Crust punk is an interesting beast. Stylistically speaking, its bludgeoning, relentless nature is closer to metal than perhaps any other style of punk, but only a handful of metal acts have dabbled in the genre. Vhol and modern Darkthrone have made admirable attempts at bringing crust to the metal masses, but ultimately the genre has flown under the radar of most fans. Sweden’s Wolfbrigade (formerly Wolfpack) attempted to meet metal fans halfway five years ago with Damned, a fantastic metallic crust album that was borderline revolutionary considering the stalwart nature of crust punk. It failed to grab the attention of the scene despite notable black and death metal influence, but the band spent five years gearing up for a second attack. So much time spent refining less than thirty minutes of music should have resulted in a killer product, yet Run With the Hunted, Wolfbrigade‘s second album through Southern Lord, feels like a decidedly lesser effort.
If you’ve already discovered and enjoyed Damned, you should find Run With the Hunted similarly up your alley, if not quite as far. This is still Wolfbrigade experimenting with injecting metal into their decades-old, d-beat driven formula, and in some instances the metal influences here seem even more overt. The central riff of “Lucid Monomania” is essentially straight thrash, “No Reward” is laced with melodic riffs from the school ov Dissection, and “Kallocain” is bookended by a total earworm of a pagan metal lead guitar line. What I believe makes this record even more appealing, though, is Wolfbrigade‘s unflinching attitude, a simultaneous embracing of both the heaviness and dark melody of metal and the limited playbook by which crust lives and dies. Even on RWtH’s back half, which mostly drops the metal influence, the band’s metallic spirit is still tangible, perceivable through a scattered selection of blackened melodies and riffs. It’s great to hear that Wolfbrigade‘s experimental spirit is still alive and well.
What’s definitely not great to hear is Run With the Hunted’s sound. While far from dynamic, Damned had a monstrously hard hitting production that emphasized the record’s low end, sounding more like a Swedeath release than a crust album. With RWtH, all of the components sound flat and colorless, and they all run together into one big noise puddle. This is one of the most boring mixes I’ve heard so far this year, and the utterly obscured bass and godawful drum sound only amplify my frustration. The drums sound completely artificial, with the snare and bass drum in particular sounding empty and clicky to the point of being almost identical to each other. To make matters worse, any guitar layering essentially slumps together, nearly invalidating some great guitar lines that should have been the highlights of their respective tracks. Somehow, the production gives the impression that it’s not just poor, but also unfinished.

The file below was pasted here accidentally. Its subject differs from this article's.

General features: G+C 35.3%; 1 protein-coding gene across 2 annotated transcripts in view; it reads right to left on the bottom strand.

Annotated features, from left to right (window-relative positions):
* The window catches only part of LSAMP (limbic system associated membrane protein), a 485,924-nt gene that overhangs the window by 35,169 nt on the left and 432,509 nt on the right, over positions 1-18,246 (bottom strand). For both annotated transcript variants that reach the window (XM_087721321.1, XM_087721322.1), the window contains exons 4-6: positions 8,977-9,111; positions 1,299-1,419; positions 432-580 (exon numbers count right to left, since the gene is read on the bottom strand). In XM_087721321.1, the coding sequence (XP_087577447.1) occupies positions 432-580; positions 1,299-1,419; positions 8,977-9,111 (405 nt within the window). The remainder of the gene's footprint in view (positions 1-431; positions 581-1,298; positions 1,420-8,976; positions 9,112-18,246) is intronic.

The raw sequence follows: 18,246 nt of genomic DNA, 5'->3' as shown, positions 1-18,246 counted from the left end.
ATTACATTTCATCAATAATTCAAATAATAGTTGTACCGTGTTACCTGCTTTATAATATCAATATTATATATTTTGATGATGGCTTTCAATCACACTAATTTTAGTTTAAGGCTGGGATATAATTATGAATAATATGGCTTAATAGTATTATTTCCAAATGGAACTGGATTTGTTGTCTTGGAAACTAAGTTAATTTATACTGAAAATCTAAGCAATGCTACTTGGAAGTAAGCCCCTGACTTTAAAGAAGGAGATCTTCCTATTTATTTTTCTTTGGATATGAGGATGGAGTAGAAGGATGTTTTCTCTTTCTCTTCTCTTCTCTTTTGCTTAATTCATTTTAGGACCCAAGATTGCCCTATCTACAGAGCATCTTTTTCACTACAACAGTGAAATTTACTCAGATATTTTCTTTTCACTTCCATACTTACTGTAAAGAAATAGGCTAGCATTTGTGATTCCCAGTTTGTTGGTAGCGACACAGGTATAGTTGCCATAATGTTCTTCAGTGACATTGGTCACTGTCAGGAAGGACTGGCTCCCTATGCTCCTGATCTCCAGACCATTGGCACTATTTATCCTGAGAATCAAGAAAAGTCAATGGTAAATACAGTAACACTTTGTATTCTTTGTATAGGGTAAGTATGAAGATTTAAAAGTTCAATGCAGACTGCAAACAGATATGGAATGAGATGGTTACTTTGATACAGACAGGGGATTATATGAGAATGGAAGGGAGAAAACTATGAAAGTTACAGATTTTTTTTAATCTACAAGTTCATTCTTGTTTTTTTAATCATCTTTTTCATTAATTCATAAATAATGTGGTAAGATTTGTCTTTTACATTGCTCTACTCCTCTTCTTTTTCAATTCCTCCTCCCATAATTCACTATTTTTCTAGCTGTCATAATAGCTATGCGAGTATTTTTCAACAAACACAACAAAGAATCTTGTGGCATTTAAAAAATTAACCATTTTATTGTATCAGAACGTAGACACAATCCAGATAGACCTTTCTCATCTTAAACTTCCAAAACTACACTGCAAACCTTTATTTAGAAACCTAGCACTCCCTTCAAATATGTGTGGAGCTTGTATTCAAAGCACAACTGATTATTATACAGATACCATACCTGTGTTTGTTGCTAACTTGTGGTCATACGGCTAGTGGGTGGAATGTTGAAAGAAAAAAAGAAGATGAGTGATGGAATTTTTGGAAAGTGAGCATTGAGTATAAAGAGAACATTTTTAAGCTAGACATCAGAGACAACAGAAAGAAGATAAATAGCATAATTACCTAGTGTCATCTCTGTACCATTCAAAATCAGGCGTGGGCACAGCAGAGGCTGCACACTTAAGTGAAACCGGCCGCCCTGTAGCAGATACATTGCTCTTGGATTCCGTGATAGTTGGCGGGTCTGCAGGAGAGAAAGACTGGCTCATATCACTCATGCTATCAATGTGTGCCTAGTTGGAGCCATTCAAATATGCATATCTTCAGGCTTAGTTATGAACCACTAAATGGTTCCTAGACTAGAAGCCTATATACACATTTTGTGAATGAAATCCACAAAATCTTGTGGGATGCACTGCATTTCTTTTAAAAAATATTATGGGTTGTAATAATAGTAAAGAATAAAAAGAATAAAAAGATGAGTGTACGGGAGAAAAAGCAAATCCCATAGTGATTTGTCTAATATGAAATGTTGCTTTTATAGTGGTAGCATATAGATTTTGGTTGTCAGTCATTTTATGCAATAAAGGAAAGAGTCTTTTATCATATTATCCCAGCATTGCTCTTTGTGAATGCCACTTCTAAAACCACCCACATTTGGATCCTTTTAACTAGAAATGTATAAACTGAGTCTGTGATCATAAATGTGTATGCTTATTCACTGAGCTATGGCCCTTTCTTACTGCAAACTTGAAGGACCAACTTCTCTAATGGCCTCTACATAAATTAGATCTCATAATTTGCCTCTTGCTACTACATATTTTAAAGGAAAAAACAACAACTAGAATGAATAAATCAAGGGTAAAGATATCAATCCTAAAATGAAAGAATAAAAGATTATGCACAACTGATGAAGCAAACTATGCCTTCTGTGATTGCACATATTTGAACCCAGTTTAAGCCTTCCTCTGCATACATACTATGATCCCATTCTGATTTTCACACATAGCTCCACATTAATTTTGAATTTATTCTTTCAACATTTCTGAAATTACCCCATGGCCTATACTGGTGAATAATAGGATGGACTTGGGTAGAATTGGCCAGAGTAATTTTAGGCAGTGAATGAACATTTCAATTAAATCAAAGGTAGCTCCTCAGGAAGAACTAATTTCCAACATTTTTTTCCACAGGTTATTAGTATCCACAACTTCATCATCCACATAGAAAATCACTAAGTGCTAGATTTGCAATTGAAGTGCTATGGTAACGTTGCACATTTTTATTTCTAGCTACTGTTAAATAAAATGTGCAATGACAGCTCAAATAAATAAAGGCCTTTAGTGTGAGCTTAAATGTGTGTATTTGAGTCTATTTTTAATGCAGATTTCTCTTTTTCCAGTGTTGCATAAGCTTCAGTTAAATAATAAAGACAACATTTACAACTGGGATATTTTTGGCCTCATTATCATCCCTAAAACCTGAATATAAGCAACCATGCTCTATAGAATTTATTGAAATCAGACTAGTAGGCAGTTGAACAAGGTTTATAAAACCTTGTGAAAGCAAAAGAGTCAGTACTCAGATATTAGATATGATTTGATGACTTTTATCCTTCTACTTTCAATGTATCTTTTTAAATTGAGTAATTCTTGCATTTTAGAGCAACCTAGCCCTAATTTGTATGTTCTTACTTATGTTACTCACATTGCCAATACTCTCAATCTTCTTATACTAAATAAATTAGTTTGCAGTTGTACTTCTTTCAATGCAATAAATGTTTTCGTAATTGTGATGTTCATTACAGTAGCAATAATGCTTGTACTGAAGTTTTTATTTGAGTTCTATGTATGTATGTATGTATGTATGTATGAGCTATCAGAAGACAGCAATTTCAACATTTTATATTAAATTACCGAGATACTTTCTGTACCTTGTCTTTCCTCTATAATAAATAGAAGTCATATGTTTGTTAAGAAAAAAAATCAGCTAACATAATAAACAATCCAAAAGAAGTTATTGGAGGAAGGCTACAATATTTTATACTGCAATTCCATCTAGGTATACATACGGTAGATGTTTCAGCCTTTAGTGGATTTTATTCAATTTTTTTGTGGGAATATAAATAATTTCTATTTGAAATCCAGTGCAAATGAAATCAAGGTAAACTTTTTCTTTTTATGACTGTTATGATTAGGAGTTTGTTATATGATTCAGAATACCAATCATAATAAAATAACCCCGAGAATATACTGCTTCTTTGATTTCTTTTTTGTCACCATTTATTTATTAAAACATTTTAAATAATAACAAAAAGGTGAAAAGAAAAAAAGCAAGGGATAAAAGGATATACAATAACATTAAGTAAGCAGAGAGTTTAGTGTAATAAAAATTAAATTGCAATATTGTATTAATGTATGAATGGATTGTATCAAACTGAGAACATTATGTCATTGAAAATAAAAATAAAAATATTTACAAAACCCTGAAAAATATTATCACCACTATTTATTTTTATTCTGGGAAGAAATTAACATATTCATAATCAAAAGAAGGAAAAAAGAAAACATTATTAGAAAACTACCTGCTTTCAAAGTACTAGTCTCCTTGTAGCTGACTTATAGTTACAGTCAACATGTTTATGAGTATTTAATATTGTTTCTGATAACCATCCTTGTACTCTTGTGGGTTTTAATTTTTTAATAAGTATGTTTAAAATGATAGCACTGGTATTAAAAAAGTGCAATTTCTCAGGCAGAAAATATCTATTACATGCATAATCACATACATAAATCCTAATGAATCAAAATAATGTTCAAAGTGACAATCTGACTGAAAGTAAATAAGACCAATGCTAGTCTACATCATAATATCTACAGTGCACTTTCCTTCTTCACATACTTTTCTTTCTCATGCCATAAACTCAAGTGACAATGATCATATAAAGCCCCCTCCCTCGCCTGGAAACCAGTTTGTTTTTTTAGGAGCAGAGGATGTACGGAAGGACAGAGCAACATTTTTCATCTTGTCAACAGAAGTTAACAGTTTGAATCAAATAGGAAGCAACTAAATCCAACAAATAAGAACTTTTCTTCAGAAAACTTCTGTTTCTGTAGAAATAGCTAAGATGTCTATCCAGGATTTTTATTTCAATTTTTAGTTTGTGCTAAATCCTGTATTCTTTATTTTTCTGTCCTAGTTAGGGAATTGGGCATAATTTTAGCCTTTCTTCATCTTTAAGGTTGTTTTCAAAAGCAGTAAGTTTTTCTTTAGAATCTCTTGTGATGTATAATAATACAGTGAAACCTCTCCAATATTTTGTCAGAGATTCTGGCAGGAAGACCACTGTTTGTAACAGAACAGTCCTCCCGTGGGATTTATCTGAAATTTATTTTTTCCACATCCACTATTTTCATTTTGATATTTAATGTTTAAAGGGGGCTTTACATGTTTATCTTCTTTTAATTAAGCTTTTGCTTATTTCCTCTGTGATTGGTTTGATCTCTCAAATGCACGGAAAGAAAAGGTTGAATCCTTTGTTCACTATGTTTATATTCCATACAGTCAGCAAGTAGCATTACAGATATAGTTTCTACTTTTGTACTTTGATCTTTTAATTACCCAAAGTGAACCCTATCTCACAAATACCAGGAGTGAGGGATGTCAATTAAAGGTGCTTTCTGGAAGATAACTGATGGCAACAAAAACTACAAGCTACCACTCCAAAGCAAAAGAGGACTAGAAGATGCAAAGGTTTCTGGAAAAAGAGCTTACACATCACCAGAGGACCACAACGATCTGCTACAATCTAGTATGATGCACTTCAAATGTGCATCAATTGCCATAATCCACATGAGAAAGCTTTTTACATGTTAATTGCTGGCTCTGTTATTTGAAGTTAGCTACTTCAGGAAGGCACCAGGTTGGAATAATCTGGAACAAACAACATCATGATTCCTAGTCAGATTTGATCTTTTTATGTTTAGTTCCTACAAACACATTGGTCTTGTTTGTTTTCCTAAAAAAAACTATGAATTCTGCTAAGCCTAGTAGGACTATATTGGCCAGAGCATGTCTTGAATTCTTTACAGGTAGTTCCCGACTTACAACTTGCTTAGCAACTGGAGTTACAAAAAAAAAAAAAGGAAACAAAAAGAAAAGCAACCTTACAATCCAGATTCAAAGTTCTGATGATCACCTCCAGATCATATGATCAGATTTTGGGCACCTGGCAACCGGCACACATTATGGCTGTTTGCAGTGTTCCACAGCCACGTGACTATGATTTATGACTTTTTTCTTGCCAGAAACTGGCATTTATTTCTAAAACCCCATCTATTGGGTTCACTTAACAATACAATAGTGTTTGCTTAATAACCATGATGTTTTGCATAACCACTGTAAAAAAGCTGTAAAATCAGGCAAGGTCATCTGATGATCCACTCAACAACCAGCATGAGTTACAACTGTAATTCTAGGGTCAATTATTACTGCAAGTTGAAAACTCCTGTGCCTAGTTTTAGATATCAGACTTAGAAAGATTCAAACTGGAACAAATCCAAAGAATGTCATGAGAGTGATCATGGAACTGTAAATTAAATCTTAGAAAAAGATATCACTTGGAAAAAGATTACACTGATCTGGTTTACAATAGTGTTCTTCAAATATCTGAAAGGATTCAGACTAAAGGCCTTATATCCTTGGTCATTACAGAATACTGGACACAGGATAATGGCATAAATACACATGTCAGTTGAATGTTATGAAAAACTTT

If there’s any other disappointing factor on Run With the Hunted, it’s that it never seems quite as successful as Wolfbrigade’s prior album at branching out from plodding D-Beats. Sure, I love the intro and outro of “Kallocain,” but its midsection plays it safe when it could have taken a few more experimental steps to create the album’s standout track. As it stands, there’s no highlight on the level of Damned’s monumental “Ride the Steel.” While all of the songs are good, the record is almost too consistent, in that it could have benefited from a couple of standouts to give it more shape and personality. Wolfbrigade’s melodic sensibilities, though, are still very much intact. If you’ve never listened to one of the band’s albums before, certain lead guitar melodies may surprise you; the best ones, especially on “Dead Cold,” straddle the divide between mournful and uplifting, occasionally crafting moments similar to last year’s highly emotive (and excellent) Morrow record.
Run With the Hunted is far from a bad album, and Wolfbrigade still sounds like Wolfbrigade. Yet while half a decade spent waiting for new material should have resulted in Damned 2.0, it plays more like Damned 0.5, not quite touching that album from a songwriting standpoint and plagued by ludicrous production decisions. Fans of the band’s past work will find a lot to like here if they can look past the mixing issues, but I doubt this album will win them many new fans, or new converts from the metal community.